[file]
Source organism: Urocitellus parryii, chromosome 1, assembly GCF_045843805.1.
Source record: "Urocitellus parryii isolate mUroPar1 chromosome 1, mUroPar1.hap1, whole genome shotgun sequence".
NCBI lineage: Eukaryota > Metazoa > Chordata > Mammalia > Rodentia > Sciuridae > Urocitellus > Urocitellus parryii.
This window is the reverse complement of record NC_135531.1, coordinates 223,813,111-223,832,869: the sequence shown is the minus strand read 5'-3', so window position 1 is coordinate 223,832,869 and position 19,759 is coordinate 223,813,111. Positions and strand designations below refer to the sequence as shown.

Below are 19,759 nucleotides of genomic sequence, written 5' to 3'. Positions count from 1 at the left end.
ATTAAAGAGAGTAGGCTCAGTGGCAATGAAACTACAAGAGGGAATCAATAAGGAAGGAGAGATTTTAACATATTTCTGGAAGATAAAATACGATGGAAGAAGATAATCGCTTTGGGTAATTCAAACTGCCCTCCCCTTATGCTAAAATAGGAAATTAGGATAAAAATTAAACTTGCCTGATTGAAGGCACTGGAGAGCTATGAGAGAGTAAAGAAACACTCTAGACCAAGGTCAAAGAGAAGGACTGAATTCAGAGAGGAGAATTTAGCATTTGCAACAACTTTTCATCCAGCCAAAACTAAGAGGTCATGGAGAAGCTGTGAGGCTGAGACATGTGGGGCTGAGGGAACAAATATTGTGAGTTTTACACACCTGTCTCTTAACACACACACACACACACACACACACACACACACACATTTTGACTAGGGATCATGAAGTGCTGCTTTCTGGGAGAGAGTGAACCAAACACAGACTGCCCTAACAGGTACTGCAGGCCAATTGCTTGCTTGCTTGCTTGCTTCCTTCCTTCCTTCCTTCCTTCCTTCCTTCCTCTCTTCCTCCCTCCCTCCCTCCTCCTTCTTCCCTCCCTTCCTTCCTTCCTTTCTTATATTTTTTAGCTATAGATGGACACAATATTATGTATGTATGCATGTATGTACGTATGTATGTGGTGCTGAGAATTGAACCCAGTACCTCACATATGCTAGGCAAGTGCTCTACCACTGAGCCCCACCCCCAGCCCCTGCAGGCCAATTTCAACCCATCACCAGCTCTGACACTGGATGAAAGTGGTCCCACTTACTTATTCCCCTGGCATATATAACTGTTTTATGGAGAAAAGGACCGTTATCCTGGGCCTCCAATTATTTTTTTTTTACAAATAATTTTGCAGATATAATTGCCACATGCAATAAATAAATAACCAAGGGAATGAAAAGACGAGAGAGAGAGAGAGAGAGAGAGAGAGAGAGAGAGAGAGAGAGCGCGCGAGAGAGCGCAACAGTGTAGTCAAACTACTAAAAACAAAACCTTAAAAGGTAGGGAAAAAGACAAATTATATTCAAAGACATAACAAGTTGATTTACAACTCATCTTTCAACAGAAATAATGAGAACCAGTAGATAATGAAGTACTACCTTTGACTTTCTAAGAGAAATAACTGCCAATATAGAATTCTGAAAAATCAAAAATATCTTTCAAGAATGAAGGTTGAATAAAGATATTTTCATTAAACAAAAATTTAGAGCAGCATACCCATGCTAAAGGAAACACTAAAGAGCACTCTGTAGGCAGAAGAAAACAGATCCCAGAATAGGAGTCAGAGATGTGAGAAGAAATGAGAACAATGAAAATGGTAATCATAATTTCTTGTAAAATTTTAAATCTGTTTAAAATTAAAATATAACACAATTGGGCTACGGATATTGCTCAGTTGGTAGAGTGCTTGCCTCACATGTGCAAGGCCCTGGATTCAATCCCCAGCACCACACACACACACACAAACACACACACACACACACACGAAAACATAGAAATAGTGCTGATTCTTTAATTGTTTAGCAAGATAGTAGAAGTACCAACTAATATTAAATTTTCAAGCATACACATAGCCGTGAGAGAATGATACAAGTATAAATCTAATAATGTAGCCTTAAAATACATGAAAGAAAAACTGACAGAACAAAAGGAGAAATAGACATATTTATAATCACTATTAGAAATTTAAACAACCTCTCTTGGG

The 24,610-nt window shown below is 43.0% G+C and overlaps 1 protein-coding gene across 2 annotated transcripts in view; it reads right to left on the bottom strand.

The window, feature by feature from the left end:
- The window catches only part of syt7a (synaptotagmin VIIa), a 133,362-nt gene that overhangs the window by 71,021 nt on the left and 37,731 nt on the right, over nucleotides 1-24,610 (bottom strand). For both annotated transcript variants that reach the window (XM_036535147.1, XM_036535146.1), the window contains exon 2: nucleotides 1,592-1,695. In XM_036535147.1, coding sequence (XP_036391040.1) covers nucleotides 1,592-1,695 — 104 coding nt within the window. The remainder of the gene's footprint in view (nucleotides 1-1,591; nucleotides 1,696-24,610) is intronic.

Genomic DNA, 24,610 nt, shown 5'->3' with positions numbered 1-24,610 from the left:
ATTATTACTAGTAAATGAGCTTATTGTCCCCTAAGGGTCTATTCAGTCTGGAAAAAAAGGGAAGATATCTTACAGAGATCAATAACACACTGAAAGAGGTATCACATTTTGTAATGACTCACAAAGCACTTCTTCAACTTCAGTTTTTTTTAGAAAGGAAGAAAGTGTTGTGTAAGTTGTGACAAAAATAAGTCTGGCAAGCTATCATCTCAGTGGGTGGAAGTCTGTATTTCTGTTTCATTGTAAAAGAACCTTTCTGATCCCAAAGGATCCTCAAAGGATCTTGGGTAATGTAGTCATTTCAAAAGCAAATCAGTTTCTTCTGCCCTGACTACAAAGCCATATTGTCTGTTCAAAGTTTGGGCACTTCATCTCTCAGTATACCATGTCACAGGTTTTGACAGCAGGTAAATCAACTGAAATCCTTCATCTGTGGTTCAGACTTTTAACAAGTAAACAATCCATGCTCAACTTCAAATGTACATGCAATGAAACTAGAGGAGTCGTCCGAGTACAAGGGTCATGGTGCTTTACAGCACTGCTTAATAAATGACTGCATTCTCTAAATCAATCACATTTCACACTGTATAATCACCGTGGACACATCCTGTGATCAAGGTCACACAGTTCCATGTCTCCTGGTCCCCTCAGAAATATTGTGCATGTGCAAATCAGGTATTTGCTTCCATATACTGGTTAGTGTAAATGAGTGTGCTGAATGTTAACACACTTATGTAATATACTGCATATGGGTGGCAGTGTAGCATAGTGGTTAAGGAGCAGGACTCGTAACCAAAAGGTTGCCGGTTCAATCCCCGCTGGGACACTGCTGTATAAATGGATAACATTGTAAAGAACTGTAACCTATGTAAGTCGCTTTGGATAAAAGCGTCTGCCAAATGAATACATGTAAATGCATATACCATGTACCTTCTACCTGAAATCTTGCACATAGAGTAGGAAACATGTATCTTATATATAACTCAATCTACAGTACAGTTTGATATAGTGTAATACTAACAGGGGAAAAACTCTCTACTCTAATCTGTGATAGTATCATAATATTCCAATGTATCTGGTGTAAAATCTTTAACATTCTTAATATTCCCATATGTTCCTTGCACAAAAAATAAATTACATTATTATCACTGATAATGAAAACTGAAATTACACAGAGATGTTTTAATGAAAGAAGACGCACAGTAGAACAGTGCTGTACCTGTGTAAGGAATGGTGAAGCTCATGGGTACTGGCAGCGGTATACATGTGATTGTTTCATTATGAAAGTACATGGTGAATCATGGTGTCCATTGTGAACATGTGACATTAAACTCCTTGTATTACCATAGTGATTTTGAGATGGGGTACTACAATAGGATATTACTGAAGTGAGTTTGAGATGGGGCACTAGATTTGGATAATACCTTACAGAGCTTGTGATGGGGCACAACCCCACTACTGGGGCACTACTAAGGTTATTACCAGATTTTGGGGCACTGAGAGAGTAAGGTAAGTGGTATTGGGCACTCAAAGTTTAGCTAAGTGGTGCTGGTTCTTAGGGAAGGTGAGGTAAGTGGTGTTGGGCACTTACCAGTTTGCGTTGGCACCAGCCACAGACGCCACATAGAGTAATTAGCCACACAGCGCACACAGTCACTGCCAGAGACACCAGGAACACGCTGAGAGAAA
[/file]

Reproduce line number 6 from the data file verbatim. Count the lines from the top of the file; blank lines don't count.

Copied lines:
ATTAAAGAGAGTAGGCTCAGTGGCAATGAAACTACAAGAGGGAATCAATAAGGAAGGAGAGATTTTAACATATTTCTGGAAGATAAAATACGATGGAAGAAGATAATCGCTTTGGGTAATTCAAACTGCCCTCCCCTTATGCTAAAATAGGAAATTAGGATAAAAATTAAACTTGCCTGATTGAAGGCACTGGAGAGCTATGAGAGAGTAAAGAAACACTCTAGACCAAGGTCAAAGAGAAGGACTGAATTCAGAGAGGAGAATTTAGCATTTGCAACAACTTTTCATCCAGCCAAAACTAAGAGGTCATGGAGAAGCTGTGAGGCTGAGACATGTGGGGCTGAGGGAACAAATATTGTGAGTTTTACACACCTGTCTCTTAACACACACACACACACACACACACACACACACACACATTTTGACTAGGGATCATGAAGTGCTGCTTTCTGGGAGAGAGTGAACCAAACACAGACTGCCCTAACAGGTACTGCAGGCCAATTGCTTGCTTGCTTGCTTGCTTCCTTCCTTCCTTCCTTCCTTCCTTCCTTCCTCTCTTCCTCCCTCCCTCCCTCCTCCTTCTTCCCTCCCTTCCTTCCTTCCTTTCTTATATTTTTTAGCTATAGATGGACACAATATTATGTATGTATGCATGTATGTACGTATGTATGTGGTGCTGAGAATTGAACCCAGTACCTCACATATGCTAGGCAAGTGCTCTACCACTGAGCCCCACCCCCAGCCCCTGCAGGCCAATTTCAACCCATCACCAGCTCTGACACTGGATGAAAGTGGTCCCACTTACTTATTCCCCTGGCATATATAACTGTTTTATGGAGAAAAGGACCGTTATCCTGGGCCTCCAATTATTTTTTTTTTACAAATAATTTTGCAGATATAATTGCCACATGCAATAAATAAATAACCAAGGGAATGAAAAGACGAGAGAGAGAGAGAGAGAGAGAGAGAGAGAGAGAGAGAGAGAGCGCGCGAGAGAGCGCAACAGTGTAGTCAAACTACTAAAAACAAAACCTTAAAAGGTAGGGAAAAAGACAAATTATATTCAAAGACATAACAAGTTGATTTACAACTCATCTTTCAACAGAAATAATGAGAACCAGTAGATAATGAAGTACTACCTTTGACTTTCTAAGAGAAATAACTGCCAATATAGAATTCTGAAAAATCAAAAATATCTTTCAAGAATGAAGGTTGAATAAAGATATTTTCATTAAACAAAAATTTAGAGCAGCATACCCATGCTAAAGGAAACACTAAAGAGCACTCTGTAGGCAGAAGAAAACAGATCCCAGAATAGGAGTCAGAGATGTGAGAAGAAATGAGAACAATGAAAATGGTAATCATAATTTCTTGTAAAATTTTAAATCTGTTTAAAATTAAAATATAACACAATTGGGCTACGGATATTGCTCAGTTGGTAGAGTGCTTGCCTCACATGTGCAAGGCCCTGGATTCAATCCCCAGCACCACACACACACACACAAACACACACACACACACACACGAAAACATAGAAATAGTGCTGATTCTTTAATTGTTTAGCAAGATAGTAGAAGTACCAACTAATATTAAATTTTCAAGCATACACATAGCCGTGAGAGAATGATACAAGTATAAATCTAATAATGTAGCCTTAAAATACATGAAAGAAAAACTGACAGAACAAAAGGAGAAATAGACATATTTATAATCACTATTAGAAATTTAAACAACCTCTCTTGGG